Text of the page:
OptiPOPd: Software to estimate parameters of a population matrix model using a combinatorial algorithm: an investigation and evaluation of the method using simulated trajectories of Northern Spotted Owl

dc.contributor.authorHanley, Brenda
dc.contributor.authorDennis, Brian
dc.contributor.authorKramer, David
dc.contributor.authorSchuler, Krysten
dc.descriptionThis software is being shared under a MIT license. Permission is hereby granted, free of charge, to any person obtaining a copy of this software and associated documentation files (the "Software"), to deal in the Software without restriction, including without limitation the rights to use, copy, modify, merge, publish, distribute, sublicense, and/or sell copies of the Software, and to permit persons to whom the Software is furnished to do so, subject to the following conditions: The above copyright notice and this permission notice shall be included in all copies or substantial portions of the Software. THE SOFTWARE IS PROVIDED "AS IS", WITHOUT WARRANTY OF ANY KIND, EXPRESS OR IMPLIED, INCLUDING BUT NOT LIMITED TO THE WARRANTIES OF MERCHANTABILITY, FITNESS FOR A PARTICULAR PURPOSE AND NONINFRINGEMENT. IN NO EVENT SHALL THE AUTHORS OR COPYRIGHT HOLDERS BE LIABLE FOR ANY CLAIM, DAMAGES OR OTHER LIABILITY, WHETHER IN AN ACTION OF CONTRACT, TORT OR OTHERWISE, ARISING FROM, OUT OF OR IN CONNECTION WITH THE SOFTWARE OR THE USE OR OTHER DEALINGS IN THE SOFTWARE.en_US
dc.description.abstractPopulation matrix models are used to assess population viability (Caswell, 2001). Given a fully parameterized population matrix model, managers may use these matrices to inventory the population, diagnose issues with population viability, investigate hypothetical management activities, or prescribe action items to stem or reverse population decline. But what if managers do not have the data to fully parameterize a matrix model? This work explores the use of a combinatorial optimization algorithm (Korte & Vygen, 2018) in backfilling the parameters of a matrix model given adult time series data (Ding et al. 2008). The method is explored using simulated adult trajectories of Northern Spotted Owl (Noon & Biles, 1990), with several noise types and variance stabilizing transformations (Dennis et al., 2001). The algorithm performance is compared against the performance of conditional least squares (Klimko & Nelson, 1978) and ordinary least squares (Fox, 2016), and all are compared against truth. The algorithm assumes a deterministic matrix, that the matrix elements remain static over the 29-year time periods, and that the time series data is free from sampling error.en_US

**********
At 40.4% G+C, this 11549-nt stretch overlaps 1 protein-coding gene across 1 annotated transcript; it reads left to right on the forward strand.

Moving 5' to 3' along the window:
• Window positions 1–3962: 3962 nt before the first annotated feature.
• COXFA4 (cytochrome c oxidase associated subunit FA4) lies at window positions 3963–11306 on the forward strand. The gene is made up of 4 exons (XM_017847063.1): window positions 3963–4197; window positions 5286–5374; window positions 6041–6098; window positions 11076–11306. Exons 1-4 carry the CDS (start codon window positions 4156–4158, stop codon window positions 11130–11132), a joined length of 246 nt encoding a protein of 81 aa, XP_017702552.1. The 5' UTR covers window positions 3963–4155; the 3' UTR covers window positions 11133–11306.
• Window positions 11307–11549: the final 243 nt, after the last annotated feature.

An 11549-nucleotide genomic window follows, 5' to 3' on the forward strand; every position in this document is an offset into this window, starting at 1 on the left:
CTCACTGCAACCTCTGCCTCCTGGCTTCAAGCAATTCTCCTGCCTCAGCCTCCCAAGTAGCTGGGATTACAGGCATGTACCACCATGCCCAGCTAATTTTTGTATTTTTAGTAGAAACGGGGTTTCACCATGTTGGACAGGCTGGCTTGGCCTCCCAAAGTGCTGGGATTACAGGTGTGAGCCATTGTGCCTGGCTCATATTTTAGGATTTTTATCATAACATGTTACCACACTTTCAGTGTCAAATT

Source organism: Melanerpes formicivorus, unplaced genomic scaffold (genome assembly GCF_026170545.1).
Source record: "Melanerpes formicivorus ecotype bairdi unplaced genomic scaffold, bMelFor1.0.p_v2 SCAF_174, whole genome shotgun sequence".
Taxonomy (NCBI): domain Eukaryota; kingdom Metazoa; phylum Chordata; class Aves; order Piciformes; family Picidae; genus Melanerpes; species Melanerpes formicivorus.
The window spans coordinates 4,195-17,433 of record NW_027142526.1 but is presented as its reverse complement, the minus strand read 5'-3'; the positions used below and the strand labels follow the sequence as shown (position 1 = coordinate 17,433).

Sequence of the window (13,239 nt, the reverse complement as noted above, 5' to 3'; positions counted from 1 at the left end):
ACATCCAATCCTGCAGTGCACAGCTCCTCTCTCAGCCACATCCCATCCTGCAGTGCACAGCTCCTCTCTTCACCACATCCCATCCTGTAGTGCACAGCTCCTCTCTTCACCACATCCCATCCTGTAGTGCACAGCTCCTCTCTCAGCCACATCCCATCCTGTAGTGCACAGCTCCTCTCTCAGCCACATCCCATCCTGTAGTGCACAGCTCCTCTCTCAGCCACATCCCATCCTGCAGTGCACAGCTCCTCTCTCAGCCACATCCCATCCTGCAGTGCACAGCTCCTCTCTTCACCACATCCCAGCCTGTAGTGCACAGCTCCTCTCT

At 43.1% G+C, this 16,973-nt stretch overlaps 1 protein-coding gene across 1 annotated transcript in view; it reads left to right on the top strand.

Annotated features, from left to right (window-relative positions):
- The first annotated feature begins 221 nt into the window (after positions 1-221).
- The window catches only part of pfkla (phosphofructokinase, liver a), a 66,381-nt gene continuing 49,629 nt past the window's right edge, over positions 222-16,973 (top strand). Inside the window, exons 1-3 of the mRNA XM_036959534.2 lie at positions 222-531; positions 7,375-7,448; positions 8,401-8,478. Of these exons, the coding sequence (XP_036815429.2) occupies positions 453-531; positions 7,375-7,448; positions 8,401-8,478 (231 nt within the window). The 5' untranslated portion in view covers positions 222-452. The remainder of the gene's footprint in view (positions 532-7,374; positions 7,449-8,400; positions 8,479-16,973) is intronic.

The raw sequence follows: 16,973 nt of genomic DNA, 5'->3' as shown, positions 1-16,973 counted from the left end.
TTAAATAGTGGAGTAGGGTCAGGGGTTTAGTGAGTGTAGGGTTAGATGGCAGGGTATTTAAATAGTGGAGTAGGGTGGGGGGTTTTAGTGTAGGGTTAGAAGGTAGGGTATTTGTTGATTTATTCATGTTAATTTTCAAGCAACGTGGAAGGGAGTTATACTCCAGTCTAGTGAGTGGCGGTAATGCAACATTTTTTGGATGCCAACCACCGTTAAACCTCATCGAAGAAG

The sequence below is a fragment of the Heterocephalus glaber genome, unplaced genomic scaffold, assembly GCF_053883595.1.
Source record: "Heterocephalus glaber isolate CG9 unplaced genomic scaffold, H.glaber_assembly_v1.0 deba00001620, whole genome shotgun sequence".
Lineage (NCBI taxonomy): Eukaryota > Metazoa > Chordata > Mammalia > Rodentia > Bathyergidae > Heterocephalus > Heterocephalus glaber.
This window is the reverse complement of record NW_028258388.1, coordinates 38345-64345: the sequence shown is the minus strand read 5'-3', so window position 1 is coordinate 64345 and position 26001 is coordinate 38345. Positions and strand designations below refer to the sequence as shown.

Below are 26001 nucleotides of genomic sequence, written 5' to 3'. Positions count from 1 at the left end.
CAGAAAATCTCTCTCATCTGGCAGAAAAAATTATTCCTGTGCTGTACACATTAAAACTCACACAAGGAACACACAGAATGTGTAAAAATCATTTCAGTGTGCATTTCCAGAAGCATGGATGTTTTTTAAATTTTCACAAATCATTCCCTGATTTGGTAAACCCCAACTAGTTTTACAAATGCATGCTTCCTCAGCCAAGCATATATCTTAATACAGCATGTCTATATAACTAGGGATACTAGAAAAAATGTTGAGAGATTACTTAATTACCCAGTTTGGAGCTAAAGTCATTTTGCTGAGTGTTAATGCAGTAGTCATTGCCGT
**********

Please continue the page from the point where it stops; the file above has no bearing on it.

dc.description.sponsorshipFinancial support was provided in part by the Morris Animal Foundation. This software has not been reviewed or endorsed by the Foundation, and the views expressed in this software do not necessarily reflect the views of the Foundation, its officers, directors, affiliates or agents.en_US
dc.subjectasymptotic growth rateen_US
dc.subjectcombinatorial optimization algorithmen_US
dc.subjectLefkovitch matrixen_US
dc.subjectLeslie matrixen_US
dc.subjectNorthern Spotted Owlen_US
dc.subjectpopulation dynamicsen_US
dc.subjectpopulation modelingen_US
dc.subjectpopulation matrix modelsen_US
dc.subjecttime series dataen_US
dc.titleOptiPOPd: Software to estimate parameters of a population matrix model using a combinatorial algorithm: an investigation and evaluation of the method using simulated trajectories of Northern Spotted Owlen_US
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